And it’s emblematic of this capital allocation problem that we have, which gets to the second big issue. And that’s that every time we’ve tried to extend or expand coverage to other people, we’ve created new programs. And that’s good. Expanding coverage and access is wonderful.
Every time we add a new program to the system, we create these new permutations of a system that doesn’t work well, with fundamental market economics. The competition doesn’t work. There’s no information sharing. Incentives aren’t aligned between doctors and insurance companies.
And so, you start to cascade these programs out. And you start to end up with hundreds of thousands of permutations of things that just don’t work well. And so millions of contracts running around– different rates for different populations, depending on the community, which drives this disproportionate or asymmetric allocation of capital.
And so you get some neighborhoods with little to nothing. Some neighborhoods that have way more than they need. And we spend $4 trillion– welcome to American health care.
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DERAY Is there a part of the system where we are managing cost without compromising the integrity or quality of services delivered?
DAVID There are pockets of that. There’s tons of evidence around pilot initiatives, demonstration projects where we’ve hyper focused on something with kidney disease or managing diabetes. And we’ve wrapped services around the physical, the mental, the social to really drive holistic health for those individuals.
And when we’ve done that, we’ve actually done a pretty good job at it. We’ve lowered costs. We’ve improved outcomes. We’ve improved life, which should be the fundamental metric. And I’m optimistic we’re going to see more of that.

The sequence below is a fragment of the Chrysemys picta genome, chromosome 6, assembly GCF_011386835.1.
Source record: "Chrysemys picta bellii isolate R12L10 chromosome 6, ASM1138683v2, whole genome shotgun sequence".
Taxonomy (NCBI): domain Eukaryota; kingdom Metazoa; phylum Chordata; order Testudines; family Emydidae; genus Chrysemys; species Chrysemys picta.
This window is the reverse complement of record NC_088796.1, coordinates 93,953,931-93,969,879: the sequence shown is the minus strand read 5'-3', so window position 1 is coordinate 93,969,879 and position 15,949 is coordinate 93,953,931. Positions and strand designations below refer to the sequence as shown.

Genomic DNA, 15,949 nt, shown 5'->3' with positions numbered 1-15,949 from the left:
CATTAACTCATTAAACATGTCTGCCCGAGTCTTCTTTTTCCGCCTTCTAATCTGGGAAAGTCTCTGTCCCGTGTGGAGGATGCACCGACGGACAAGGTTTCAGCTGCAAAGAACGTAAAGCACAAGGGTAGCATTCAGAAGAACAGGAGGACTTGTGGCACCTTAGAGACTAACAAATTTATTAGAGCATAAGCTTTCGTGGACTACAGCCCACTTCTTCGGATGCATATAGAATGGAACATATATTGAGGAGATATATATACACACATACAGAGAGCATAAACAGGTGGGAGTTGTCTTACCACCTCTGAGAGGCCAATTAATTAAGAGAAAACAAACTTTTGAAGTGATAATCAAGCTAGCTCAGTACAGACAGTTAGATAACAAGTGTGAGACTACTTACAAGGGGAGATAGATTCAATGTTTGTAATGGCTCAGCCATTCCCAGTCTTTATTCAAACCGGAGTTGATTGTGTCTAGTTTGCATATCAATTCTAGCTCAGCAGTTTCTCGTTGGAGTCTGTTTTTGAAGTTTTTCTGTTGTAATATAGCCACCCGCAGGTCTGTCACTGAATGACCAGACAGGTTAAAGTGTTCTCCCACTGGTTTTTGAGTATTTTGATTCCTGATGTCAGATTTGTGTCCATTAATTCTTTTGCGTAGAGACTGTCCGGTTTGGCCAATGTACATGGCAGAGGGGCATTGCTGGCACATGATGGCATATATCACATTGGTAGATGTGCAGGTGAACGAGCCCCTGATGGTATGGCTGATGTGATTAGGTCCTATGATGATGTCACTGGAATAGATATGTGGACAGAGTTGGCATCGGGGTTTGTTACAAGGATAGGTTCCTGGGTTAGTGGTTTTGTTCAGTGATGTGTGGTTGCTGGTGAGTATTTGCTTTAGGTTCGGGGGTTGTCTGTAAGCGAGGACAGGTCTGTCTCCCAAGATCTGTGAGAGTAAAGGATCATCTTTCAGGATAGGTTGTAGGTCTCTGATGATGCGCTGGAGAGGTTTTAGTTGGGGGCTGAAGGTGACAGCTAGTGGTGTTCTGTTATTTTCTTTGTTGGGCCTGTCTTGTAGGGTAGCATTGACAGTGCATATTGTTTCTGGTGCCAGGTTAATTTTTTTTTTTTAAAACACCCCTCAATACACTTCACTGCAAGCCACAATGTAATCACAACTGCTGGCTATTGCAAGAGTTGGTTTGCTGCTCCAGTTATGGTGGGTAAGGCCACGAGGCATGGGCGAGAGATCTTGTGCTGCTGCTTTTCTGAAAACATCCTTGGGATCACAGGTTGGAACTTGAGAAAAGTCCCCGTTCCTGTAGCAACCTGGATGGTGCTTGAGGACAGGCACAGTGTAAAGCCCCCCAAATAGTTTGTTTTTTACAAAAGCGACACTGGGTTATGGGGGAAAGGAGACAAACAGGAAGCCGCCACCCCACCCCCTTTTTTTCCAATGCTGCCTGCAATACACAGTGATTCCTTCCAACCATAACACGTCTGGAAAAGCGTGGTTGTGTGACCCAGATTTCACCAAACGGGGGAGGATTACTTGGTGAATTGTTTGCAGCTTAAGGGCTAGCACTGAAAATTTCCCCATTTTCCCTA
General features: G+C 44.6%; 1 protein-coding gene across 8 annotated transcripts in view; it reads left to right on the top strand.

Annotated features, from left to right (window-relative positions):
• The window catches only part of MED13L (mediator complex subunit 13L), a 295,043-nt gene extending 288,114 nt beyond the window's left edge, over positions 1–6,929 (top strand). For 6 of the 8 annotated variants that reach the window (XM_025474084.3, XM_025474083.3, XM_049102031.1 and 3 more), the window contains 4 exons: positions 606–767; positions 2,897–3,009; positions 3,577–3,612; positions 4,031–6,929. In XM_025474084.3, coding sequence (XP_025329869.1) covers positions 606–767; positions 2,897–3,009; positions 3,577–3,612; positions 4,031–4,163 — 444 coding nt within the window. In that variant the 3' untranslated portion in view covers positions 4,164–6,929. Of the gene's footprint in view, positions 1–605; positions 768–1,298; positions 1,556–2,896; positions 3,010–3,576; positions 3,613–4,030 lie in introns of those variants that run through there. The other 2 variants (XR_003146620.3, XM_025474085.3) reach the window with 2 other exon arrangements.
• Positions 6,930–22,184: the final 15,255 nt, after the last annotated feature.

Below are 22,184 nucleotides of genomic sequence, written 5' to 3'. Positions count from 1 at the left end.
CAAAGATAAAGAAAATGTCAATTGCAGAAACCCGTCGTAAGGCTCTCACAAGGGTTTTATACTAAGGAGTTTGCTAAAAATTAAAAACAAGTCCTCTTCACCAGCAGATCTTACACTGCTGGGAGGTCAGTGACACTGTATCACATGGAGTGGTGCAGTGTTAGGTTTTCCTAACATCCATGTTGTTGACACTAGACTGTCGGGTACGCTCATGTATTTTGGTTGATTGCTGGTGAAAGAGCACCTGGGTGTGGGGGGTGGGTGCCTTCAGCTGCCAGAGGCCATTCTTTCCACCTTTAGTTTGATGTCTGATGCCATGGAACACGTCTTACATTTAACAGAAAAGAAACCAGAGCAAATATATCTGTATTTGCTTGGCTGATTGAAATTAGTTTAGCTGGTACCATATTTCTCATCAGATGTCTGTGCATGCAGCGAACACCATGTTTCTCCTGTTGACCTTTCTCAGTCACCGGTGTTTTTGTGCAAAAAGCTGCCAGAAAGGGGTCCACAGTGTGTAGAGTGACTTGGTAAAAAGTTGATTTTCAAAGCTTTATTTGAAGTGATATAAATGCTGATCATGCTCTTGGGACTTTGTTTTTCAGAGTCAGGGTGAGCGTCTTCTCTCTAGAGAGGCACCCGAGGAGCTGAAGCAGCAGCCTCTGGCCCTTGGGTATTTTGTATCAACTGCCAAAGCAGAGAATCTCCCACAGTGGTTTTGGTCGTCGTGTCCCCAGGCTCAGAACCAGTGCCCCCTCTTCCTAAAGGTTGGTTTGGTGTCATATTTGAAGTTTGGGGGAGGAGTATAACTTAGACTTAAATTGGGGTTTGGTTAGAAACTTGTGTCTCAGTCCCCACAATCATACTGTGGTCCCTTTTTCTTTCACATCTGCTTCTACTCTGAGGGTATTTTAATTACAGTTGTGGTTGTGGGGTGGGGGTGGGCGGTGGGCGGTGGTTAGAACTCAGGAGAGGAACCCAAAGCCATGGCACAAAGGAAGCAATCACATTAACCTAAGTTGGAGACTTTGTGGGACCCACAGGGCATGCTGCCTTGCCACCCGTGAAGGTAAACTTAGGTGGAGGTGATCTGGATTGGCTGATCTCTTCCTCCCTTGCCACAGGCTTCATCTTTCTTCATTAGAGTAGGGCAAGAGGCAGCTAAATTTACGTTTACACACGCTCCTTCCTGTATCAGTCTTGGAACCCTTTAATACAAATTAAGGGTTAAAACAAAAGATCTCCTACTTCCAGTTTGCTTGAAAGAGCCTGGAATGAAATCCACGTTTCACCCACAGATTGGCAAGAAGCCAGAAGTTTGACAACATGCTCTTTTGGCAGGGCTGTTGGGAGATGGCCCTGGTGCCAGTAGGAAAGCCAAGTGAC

The biggest misalignment, in my opinion, we have throughout the whole system is around this concept called fee for service, which basically means most insurance companies or Medicare as administered by the Federal government will pay a set fee for services.
And it creates the wrong incentives because essentially what we’re doing is we’re incentivizing, doing things. We’re incentivizing services. We’re incentivizing the kinds of services that happen when people are sick. So you have one part of the system that does really, really well.
When we’re all developing chronic disease, we need to be on dialysis or we need insulin or whatever the case may be. And another part of the system, whether it’s the government or insurance companies that does really, really well when they pay less.
If you’ve got that kind of misalignment where one part does well when we’re sick, one part does well, well, well, well. There’s this constant tug of war going on between those two entities. And so the fundamental thing we have to do is change our incentives.